A. Graham Down
Jacques Barzun, who died last week at age 104, was one of the founders of the Council for Basic Education.
A review of Schooling in the Workplace
A review of Someone Has to Fail, by David Labaree
Republic of Noise is a truly brilliant book, but one so remote from the daily activities associated with the life of a conventional classroom teacher as to make one question its relevance to school improvement.
The power of Beverlee Jobrack’s new book, Tyranny of the Textbook, is the author’s ability to connect the textbook issue to every facet of student learning.
This new book’s momentum is conveyed by the earnestness of the author and the sense that as long as urban public schools continue to be mediocre, there will always be a place for the Catholic high school where administrative costs (and therefore, fees) are relatively modest.
Dropping Out: Why Students Drop Out of High School and What Can Be Done About It By Russell Rumberger (Harvard University Press, 400 pp., $35) “Russ Rumberger has written the definitive book on school dropouts”, says my distinguished colleague and friend, Jack Jennings. In fact, I would go further: it is not only definitive, but [...]
Achieving Equity for Latino Students: Expanding the Pathway to Higher Education through Public Policy by Frances Contreras (Teachers College Press, 208 pp., $29.95) I have never pretended to be an expert on access problems as they relate to the Latino community. However, the rigor of the research and the comprehensiveness of the approach of Frances [...]
The Good Student is an excellent compilation of what we currently know about best practices, one that is jargon-free and aimed specifically at parents.
Kieran Egan takes us through every conceivable objection to his proposal and refutes each objection in turn. But I am less convinced than he that concentration on a single topic is equally suitable for 1st as for 12th graders (and all grades in between).
A new book explains in depth the content of the standards, what they expect of students, and how the assessment of student results is going to be carried out.
“I Used to Think…And Now I Think” is an interesting compendium of twenty education notables’ views on school reform, responding to a prompt devised by Richard Elmore of the Harvard Graduate School of Education
Teaching and its Predicaments is a very thoughtful book, written by one of the most serious and accomplished authors of our time.
The brand new book The Strategic Management of Charter Schools is an insightful analysis of what is really involved in developing and sustaining charter schools.
The American Public School Teacher is a comprehensive report on the state of the teaching profession in the United States based on a 5-year study by the National Education Association.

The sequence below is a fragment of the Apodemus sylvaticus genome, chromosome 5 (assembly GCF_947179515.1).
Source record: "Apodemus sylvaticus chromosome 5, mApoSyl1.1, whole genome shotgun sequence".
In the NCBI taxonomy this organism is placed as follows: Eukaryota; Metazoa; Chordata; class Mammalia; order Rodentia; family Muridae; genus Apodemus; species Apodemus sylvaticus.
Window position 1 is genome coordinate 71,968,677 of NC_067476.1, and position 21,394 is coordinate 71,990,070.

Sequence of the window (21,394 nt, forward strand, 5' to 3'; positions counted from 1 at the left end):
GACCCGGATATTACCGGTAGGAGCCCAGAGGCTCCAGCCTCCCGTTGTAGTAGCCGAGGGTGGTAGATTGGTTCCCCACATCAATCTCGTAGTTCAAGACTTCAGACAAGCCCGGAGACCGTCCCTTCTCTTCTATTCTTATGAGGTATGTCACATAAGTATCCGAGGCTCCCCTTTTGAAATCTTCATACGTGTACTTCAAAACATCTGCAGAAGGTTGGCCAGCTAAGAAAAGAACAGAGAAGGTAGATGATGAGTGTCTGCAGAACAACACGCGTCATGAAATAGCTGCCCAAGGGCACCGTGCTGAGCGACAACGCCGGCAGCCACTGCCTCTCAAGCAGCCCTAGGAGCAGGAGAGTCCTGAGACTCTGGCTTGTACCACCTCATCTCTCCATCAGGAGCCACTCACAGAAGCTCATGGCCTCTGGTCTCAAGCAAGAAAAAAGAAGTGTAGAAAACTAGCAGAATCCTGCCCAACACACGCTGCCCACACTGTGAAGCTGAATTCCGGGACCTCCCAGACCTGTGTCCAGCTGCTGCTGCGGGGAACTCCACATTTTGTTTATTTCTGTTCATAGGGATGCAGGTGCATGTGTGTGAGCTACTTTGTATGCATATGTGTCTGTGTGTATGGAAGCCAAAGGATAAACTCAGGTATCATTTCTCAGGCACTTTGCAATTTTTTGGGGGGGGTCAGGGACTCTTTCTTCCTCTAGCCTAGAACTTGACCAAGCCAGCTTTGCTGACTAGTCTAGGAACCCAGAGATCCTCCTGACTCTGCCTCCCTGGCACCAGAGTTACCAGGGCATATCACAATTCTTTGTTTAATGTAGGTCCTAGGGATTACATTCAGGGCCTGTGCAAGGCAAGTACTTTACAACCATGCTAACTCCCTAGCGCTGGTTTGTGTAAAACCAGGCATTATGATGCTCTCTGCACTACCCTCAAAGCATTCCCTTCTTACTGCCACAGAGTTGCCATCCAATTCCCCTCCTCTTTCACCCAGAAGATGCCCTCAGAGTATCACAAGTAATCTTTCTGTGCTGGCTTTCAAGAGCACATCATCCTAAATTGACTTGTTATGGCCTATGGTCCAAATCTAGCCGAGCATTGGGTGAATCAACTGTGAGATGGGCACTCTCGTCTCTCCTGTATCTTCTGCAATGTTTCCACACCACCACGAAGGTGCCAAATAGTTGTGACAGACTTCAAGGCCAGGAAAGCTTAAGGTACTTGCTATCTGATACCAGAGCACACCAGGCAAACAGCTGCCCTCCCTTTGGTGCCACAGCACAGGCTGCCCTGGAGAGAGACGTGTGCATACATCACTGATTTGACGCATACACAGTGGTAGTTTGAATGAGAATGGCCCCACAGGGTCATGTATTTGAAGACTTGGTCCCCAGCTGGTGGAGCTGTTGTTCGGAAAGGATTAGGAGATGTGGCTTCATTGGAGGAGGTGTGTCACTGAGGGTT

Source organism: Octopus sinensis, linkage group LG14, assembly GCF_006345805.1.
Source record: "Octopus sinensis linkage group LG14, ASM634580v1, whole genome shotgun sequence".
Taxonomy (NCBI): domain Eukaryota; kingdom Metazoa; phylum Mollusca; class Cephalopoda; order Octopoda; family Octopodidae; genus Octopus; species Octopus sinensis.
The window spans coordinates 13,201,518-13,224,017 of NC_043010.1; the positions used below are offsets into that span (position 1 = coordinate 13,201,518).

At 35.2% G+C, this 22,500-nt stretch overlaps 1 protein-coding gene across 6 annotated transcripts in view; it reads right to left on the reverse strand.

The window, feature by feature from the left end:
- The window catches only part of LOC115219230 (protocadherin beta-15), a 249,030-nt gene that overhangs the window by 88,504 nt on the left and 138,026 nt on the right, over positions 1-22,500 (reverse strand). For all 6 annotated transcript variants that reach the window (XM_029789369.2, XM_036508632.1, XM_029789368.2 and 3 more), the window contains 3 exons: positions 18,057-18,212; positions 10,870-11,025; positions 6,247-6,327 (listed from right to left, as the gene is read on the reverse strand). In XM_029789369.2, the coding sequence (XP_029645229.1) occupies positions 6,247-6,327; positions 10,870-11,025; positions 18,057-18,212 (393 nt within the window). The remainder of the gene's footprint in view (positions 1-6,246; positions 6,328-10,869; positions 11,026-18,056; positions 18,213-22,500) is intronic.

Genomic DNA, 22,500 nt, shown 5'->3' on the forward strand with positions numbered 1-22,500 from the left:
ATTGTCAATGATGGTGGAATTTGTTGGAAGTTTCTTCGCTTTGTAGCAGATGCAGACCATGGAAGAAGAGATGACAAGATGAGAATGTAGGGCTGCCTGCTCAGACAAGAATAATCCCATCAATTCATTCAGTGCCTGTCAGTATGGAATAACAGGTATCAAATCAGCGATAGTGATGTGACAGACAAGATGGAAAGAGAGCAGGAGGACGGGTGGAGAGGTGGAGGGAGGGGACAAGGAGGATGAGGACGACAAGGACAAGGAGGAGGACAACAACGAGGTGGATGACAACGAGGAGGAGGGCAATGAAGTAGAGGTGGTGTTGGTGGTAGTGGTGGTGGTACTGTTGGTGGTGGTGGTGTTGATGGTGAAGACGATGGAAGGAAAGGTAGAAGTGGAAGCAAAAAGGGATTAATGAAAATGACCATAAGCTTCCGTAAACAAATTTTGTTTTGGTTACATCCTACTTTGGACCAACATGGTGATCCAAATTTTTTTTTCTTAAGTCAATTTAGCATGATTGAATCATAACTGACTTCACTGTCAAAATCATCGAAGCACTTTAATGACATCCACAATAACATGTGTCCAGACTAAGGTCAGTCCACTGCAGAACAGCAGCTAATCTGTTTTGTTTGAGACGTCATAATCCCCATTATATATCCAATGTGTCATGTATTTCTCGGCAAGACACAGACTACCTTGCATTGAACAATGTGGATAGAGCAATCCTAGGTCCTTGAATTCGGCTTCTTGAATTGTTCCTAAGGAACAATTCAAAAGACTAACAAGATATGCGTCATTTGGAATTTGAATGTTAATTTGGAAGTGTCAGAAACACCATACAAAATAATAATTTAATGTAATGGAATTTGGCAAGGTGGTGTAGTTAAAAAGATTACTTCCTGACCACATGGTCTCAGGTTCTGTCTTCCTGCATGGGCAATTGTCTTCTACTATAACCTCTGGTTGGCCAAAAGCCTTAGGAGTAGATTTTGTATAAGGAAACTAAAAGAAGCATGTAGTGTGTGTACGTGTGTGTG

A review of Truth, Beauty and Goodness Reframed: Educating for the Virtues in the Twenty-First Century, by Howard Gardner
I have to agree with Ronald Wolk whose new book, Wasting Minds, has recently come across my desk for review. As he says in his introduction, there is little or no evidence to suggest that the last quarter of a century of school reform has resulted in significant change or improvement.
Even a casual glance at the book Customized Schooling suggests the importance of this effort to transform the nation’s approach to how education might be delivered.
For those who have given up on urban school reform, As Bad As They Say? Three Decades of Teaching in the Bronx is, at first blush, a genuine antidote.
A review of The Influence of Teachers, by John Merrow
Inside School Turnarounds by Laura Pappano is a no-nonsense book delineating, sometimes in excruciating detail, the circumstances that surround genuine and courageous attempts at urban school reform.
Samuel Casey Carter’s new book is a litany of the positive. Here are schools that the author finds exemplary, a welcome change from the litany of travail so frequently mirrored in books on school reform.
Too Simple to Fail, a new book from Oxford University Press, is a review of thirty years of research into how children learn. The author, R. Barker Bausell, a biostatistician in the School of Nursing at the University of Maryland, has come to the conclusion that classroom instruction is hopelessly obsolete, and that the answer to the deficiencies of our educational system is the tutorial model.
Welcome to the world of the journalist turned newly minted middle school history teacher!
I can’t begin to tell the world how pleased I am to have the opportunity to review Wendy Kopp’s new book, A Chance to Make History. After all, I was one of the people Richard Mund, then Executive Director of the Mobil Foundation, turned to to inquire whether he should provide Teach for America with its initial grant some 20 years ago.
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